Art Thompson: Ronnie Wood and Experience PRS

| September 25, 2010

 Wow, what week this has been. I got to interview Ronnie Wood on Thursday afternoon in New York, and what a cool guy to hang with. We talked about his new CD,  I Feel Like Playing, which is an excellent album with tons of great guitar playing—not only by Ronnie, but also Billy Gibbons, Slash, and Waddy Wachtel.
Before he was whisked away to grab lunch with Mick Jagger, Bill Clinton, and—rumor has it—Barack Obama, Ronnie talked a lot of about making this album and writing most of the songs for it. It was recorded over several months this year in variety of locations, and with a bunch of excellent players, including Ivan Neville and Ian McLagan on keys, bassists Darryl Jones and Flea, and drummers Steve Ferrone and Jim Keltner. Stay tuned for the whole enchilada in an upcoming cover story in GP.

Right after this, I hopped on flight to Maryland to drop in on the festivities at the annual Experience PRS event. That evening GP publisher Joe Perry and I were invited to Paul Smith’s house for a party, which was tons of fun, and the next day the formal event kicked off with some 2,000 PRS fans from all over the country and the world attending—we even ran into last week's Guitar Superstar winner and acoustic guitar master, Don Alder. What a cool guy, and such an original sounding player!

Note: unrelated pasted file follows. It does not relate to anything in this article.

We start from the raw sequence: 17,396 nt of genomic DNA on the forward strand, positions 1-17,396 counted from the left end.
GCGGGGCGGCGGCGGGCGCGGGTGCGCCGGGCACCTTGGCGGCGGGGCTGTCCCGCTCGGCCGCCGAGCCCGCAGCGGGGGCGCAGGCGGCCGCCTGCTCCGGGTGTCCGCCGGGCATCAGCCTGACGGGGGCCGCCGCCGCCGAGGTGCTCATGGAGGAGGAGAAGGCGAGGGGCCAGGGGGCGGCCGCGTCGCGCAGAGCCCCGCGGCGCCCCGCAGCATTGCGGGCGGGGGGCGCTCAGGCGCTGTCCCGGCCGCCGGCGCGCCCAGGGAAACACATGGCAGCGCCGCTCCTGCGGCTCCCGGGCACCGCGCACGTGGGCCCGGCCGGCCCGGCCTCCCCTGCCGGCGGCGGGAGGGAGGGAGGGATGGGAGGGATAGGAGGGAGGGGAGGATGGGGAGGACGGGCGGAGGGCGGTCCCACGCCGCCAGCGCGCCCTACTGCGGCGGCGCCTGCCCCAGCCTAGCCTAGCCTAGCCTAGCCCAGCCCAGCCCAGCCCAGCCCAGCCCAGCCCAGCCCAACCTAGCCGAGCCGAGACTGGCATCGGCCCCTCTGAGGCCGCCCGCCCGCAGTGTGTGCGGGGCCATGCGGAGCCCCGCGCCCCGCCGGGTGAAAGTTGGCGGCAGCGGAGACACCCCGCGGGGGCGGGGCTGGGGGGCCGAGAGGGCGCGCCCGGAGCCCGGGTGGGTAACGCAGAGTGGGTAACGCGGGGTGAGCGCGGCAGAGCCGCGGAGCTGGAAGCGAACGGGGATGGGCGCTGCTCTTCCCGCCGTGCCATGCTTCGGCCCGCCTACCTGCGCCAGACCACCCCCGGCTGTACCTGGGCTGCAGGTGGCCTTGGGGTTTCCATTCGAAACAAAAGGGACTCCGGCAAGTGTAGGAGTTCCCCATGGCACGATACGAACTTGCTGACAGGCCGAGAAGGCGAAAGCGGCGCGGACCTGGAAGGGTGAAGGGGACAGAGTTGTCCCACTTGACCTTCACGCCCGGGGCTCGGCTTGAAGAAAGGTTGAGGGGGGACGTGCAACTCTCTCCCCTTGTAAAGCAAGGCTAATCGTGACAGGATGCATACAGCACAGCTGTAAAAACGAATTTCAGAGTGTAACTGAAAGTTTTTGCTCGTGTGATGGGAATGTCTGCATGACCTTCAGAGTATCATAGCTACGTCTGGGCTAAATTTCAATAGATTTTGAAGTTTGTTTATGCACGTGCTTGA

At the 12-hour event you could freely roam the PRS factory where workers were on hand to explain every aspect of how PRS guitars and amplifiers are made. You could also take in clinics, check out new guitar releases—such as the JA-15, a new hollowbody electric that Paul Jackson Jr. introduced—watch amps being built, and learn how to hand carve a maple top or even try your hand at staining woods to those beautiful shades that PRS uses.

The end of the day featured David Grissom doing shootout between Paul Smith’s fab sounding ’57 Les Paul and the new SC 58 Singlecut. Then British guitar slinger Davy Knowles took the stage to do a similar comparison between a Paul’s vintage Fender Strat and the new single-coil-equipped PRS DC-3. These guys are both great players and the results of their comparisons were very interesting. As Tom Wheeler pointed out in his introduction, Paul Smith deserves lots of credit for doing these live guitar comparisons for all to hear—and judge—for themselves.

Live music continued into the evening with performances by Martin Simpson, Davy Knowles, Paul Smith, Orianthi, and others. Overall, this is a fantastic event that anyone who digs PRS guitars (or any other guitars for that matter) should try to attend. In fact, I’m heading back there right now to take in some more of it! —Art Thompson

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